“I Fear Lest I Have Committed the Unpardonable Sin”

Brant Gardner

Sherem is not confident that he has fully repented, because he suspects that he has committed the unpardonable sin. This he explains as having said that he believed the scriptures, and yet denying the Christ. Under modern definitions of the unpardonable sin, Sherem would not qualify. Joseph Smith describes the sin as follows:

" All sins shall be forgiven except the sin against the Holy Ghost; for Jesus will save all except the sons of perdition. What must a man do to commit the unpardonable sin? He must receive the Holy Ghost, have the heavens opened unto him, and know God, and then sin against him. After a man has sinned against the Holy Ghost, there is no repentance for him. He has got to say that the sun does not shine while he sees it; he has got to deny Jesus Christ when the heavens have been opened unto him, and to deny the plan of salvation with his eyes open to the truth of it; and from that time he begins to be an enemy. (History of the Church, Deseret Book, 1973. 6:314.)"

Sherem shows no signs of baptism nor of the receipt of the Holy Ghost, and indeed would have denied the efficacy of baptism, since he denied the Christ. Whatever his source of learning of the Law, it did not include the teachings of Nephi and Jacob on the Savior.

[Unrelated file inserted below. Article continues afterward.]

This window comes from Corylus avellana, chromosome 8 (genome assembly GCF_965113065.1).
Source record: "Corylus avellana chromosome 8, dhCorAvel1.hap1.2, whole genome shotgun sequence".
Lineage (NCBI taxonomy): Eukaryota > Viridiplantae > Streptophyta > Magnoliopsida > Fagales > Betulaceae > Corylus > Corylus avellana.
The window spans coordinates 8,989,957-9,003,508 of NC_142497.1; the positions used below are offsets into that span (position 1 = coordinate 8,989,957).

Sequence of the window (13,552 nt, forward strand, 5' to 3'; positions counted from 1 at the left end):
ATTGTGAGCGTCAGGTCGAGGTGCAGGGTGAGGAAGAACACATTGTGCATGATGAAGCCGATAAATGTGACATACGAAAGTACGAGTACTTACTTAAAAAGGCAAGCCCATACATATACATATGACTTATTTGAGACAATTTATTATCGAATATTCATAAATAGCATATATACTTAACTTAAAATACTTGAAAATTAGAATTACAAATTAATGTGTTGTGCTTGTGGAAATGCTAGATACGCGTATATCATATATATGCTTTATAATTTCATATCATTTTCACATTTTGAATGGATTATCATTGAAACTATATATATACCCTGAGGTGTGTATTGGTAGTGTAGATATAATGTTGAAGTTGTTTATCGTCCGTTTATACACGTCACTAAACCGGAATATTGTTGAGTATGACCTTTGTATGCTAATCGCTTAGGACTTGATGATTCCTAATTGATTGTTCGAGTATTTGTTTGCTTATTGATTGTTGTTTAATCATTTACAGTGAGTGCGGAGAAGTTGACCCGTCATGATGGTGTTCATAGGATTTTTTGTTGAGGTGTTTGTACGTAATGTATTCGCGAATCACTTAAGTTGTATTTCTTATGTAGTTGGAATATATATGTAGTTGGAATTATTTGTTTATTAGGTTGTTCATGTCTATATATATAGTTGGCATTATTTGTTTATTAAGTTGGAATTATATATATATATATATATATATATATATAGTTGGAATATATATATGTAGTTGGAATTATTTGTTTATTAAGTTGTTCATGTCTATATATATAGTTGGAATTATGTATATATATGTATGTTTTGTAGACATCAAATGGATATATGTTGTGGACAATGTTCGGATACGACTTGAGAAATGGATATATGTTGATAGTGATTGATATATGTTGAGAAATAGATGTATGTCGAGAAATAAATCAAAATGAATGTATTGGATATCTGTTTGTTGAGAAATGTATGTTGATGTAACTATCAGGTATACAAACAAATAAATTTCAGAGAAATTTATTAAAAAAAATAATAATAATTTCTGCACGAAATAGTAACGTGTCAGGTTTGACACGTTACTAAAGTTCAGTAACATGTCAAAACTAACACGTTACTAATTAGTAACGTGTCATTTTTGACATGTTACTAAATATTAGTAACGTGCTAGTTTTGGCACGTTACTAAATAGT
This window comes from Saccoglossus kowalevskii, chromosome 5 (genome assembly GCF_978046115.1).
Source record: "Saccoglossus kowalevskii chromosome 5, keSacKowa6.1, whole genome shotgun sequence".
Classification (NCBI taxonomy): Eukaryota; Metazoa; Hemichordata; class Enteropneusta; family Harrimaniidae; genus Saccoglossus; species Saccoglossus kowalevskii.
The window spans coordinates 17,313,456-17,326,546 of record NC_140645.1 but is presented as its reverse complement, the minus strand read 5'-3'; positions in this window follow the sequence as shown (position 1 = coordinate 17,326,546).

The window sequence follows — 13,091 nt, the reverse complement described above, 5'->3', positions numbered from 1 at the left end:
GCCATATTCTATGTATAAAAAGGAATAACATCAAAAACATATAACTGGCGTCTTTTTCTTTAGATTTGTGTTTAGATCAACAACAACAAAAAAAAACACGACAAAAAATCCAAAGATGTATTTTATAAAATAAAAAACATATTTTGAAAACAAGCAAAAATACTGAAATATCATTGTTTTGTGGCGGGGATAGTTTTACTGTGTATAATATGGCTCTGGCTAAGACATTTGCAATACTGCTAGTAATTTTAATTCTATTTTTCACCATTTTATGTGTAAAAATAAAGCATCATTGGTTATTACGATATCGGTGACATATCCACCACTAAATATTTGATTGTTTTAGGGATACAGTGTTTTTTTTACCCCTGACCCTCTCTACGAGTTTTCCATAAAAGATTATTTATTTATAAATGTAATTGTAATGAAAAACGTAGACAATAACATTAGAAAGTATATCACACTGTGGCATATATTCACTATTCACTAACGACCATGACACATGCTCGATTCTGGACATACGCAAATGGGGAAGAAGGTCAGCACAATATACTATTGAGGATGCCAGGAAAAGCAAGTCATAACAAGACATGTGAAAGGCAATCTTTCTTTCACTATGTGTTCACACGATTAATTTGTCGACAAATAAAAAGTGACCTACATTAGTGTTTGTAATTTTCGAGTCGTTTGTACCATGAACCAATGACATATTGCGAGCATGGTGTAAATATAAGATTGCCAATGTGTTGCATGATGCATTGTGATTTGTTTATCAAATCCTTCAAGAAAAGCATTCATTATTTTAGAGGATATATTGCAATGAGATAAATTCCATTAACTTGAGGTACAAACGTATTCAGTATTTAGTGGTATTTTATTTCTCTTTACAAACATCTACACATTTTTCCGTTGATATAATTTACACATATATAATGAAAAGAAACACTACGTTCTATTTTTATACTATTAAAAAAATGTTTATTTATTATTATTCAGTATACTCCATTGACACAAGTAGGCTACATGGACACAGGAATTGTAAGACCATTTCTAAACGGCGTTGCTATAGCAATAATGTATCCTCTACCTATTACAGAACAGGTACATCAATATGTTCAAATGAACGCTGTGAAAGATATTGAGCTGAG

Nevertheless, Sherem fears that he has committed this sin. Why? Sherem is a believer in the power of the Law, and the power of one's word or oath. By stating that he believes, Sherem has placed himself in contradiction to the true interpretation of what he said he believed in. By appeal to a more modern understanding of the meaning of the unpardonable sin, we may be more lenient on Sherem than he was on himself. It is instructive, however, that Sherem's confession accepts the responsibility for his actions. He does not blame someone else for teaching him incorrectly, or society for a set of beliefs that misled him. Sherem accepts that he has made a vow of belief, and believed incorrectly - and taught that incorrect belief.

We may also appeal to Sherem's experience with the ministering of angels to suppose that God still thought Sherem's soul as capable of salvation, and that this very public confession was an integral part of Sherem's repentance process.

Multidimensional Commentary on the Book of Mormon